Green Bay Packers football legend Bart Starr, who led the team to five NFL championships including wins in Super Bowl I and II, died on Sunday in Birmingham, Alabama at 85, the team announced. Starr's health had been ailing since he suffered a stroke in 2014, according to the Packers' team historian.
Starr was the quarterback of the Packers from 1956 to 1971, winning a total of five titles, including the first two Super Bowls in 1967 and 1968. He earned MVP honors in both of those games as well. He won league MVP in 1966 and was inducted into the Pro Football Hall of Fame in 1977.
Under the guidance of legendary coach Vince Lombardi, Starr helped create a football dynasty in northern Wisconsin. The Packers remain the only NFL franchise to win three straight league championships since postseason play began 85 years ago.
Starr was born in Montgomery, Alabama, on Jan. 9, 1934. He attended college at the University of Alabama, where he experienced an up-and-down four years as the team's quarterback. He led the Crimson Tide to the Southeastern Conference Championship as a sophomore, but was limited by a back injury his junior year and ended up splitting time at the quarterback position with his senior year. The Packers drafted him in the 17th round in 1956.
He initially began his NFL career as a backup. It took Starr four years before he notched his first victory as a starter, but once he took control the results spoke for themselves. He led the team to NFL championships in 1961, 1962, 1965 and Super Bowl titles in 1966 and 1967. Together with Lombardi, Starr compiled a record of 73-21-4 in regular season games and a sterling 9-1 postseason record, according to the Packers.
In perhaps the most memorable moment of his career, Starr quarterbacked the Packers to a 21-17 victory against the Dallas Cowboys in the famous "Ice Bowl" 1967 NFL Championship, a game played in -16 degree weather and a wind chill that fell to -46 degrees below zero. Starr scored the game-winning quarterback sneak in one of the greatest moments in NFL history.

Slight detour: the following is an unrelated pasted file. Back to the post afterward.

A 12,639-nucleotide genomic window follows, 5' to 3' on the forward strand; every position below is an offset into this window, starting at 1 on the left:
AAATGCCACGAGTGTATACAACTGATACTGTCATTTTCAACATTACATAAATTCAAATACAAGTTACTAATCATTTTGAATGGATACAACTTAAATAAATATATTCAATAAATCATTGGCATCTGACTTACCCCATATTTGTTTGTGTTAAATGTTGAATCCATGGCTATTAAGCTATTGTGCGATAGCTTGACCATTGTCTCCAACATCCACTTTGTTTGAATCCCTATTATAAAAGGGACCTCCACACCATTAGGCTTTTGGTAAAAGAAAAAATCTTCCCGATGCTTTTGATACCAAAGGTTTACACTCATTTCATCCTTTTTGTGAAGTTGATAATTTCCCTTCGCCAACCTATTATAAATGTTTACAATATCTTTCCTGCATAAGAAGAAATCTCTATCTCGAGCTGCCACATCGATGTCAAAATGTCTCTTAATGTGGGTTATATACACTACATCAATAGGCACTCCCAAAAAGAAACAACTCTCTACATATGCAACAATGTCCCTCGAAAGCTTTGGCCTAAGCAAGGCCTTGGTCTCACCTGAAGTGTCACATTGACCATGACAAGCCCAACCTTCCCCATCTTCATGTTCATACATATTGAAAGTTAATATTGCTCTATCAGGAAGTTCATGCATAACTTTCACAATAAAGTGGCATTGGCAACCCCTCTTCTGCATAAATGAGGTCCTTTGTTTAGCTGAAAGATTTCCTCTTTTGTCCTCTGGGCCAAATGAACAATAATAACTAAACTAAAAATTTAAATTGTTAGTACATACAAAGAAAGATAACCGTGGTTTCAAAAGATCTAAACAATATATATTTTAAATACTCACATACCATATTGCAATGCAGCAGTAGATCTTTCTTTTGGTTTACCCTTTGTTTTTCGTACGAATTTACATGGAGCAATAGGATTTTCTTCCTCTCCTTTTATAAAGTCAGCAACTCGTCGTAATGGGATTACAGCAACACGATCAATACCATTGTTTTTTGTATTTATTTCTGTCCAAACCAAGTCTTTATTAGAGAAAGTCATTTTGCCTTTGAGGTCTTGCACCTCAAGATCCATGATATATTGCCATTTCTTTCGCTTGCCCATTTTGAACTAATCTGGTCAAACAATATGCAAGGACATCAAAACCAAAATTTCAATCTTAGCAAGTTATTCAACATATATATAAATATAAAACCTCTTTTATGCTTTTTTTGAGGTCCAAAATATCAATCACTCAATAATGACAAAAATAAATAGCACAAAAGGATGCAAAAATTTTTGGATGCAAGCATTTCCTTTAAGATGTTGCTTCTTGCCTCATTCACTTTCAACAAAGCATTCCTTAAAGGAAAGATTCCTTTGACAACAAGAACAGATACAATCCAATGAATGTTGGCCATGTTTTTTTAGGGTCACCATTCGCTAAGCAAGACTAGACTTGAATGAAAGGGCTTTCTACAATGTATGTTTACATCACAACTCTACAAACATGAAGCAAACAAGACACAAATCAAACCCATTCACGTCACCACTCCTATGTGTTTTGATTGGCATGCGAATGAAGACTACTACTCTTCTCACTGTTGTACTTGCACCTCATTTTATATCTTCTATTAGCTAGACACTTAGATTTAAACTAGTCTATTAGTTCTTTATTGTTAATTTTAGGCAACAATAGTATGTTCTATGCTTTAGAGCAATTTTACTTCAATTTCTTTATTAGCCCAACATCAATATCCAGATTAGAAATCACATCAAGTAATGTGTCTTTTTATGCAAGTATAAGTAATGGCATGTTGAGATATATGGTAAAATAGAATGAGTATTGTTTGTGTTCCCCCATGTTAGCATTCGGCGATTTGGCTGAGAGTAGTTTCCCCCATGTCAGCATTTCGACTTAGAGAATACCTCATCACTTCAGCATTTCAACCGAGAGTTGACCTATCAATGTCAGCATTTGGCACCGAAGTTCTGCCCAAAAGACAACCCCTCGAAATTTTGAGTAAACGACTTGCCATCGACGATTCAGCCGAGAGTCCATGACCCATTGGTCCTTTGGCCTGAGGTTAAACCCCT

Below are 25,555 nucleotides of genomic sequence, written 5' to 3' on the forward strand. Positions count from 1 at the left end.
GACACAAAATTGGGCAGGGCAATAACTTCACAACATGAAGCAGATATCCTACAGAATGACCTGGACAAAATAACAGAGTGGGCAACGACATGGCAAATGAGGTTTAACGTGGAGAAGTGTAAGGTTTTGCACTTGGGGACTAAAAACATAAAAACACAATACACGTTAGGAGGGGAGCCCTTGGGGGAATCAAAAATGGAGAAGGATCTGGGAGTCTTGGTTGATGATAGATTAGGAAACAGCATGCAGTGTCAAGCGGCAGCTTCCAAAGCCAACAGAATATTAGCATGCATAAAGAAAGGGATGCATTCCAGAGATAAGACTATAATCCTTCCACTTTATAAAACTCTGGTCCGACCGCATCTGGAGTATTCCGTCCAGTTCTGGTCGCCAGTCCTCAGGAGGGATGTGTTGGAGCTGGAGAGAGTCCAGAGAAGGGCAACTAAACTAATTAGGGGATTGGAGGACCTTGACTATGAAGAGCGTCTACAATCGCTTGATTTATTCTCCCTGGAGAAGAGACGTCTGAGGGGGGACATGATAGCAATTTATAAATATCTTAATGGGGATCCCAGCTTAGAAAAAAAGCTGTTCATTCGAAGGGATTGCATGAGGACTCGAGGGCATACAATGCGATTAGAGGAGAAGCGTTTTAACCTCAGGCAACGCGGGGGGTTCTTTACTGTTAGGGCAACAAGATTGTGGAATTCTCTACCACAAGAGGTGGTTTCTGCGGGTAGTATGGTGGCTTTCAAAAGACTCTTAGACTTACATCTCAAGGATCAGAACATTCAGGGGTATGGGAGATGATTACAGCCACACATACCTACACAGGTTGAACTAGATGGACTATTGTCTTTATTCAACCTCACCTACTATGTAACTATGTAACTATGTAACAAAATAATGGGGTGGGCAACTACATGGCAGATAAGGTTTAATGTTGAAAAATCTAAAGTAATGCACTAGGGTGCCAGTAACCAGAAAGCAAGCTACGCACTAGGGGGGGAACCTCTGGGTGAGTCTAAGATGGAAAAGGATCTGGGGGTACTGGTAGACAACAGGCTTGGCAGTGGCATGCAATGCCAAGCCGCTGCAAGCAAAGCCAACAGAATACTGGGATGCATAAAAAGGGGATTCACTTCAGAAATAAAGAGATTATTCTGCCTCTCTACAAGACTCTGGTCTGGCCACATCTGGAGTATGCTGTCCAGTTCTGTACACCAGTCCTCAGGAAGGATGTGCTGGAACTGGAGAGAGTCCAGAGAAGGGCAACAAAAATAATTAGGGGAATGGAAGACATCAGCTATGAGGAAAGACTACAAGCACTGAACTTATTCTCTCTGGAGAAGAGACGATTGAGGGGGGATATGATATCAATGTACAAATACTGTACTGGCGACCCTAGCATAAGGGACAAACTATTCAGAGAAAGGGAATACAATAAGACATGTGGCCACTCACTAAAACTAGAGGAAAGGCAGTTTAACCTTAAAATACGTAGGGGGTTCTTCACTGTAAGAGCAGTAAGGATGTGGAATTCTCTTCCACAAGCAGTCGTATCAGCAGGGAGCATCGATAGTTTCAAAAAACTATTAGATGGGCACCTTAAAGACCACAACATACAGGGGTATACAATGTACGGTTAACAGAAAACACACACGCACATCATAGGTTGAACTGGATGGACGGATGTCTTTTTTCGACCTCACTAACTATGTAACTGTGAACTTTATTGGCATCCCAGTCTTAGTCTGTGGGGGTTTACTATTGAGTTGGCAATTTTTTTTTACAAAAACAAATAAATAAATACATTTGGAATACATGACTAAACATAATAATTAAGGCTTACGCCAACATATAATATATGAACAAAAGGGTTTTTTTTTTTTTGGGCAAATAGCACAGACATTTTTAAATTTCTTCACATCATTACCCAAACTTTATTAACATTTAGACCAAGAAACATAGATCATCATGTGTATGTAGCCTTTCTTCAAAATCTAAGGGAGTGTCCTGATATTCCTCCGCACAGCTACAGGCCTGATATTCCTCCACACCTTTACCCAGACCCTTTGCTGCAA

Starr finished his 16-season career with 24,718 passing yards, 152 touchdown passes and 15 rushing touchdowns in 196 games played. He also served as head coach of the Green Bay Packers from 1975 to 1983.
According to the Packers, Starr suffered two strokes and a heart attack in September 2014. Starr is survived by his wife, Cherry, and his eldest son, Bart Jr. He was preceded in death by his youngest son, Bret.
NFL Commissioner Roger Goodell issued a statement calling Starr "one of the most genuine, sincere people" he's met. "He personified the values of our league as a football player, a family man, and a tireless philanthropist who cared deeply about helping at-risk kids," Goodell said.
"Above all, he was a wonderful human being who will be remembered for his kindness and compassion. On behalf of the entire NFL family and football fans all over the world, we send our heartfelt condolences to his wife, Cherry, his family, and the Green Bay community. He will be sorely missed."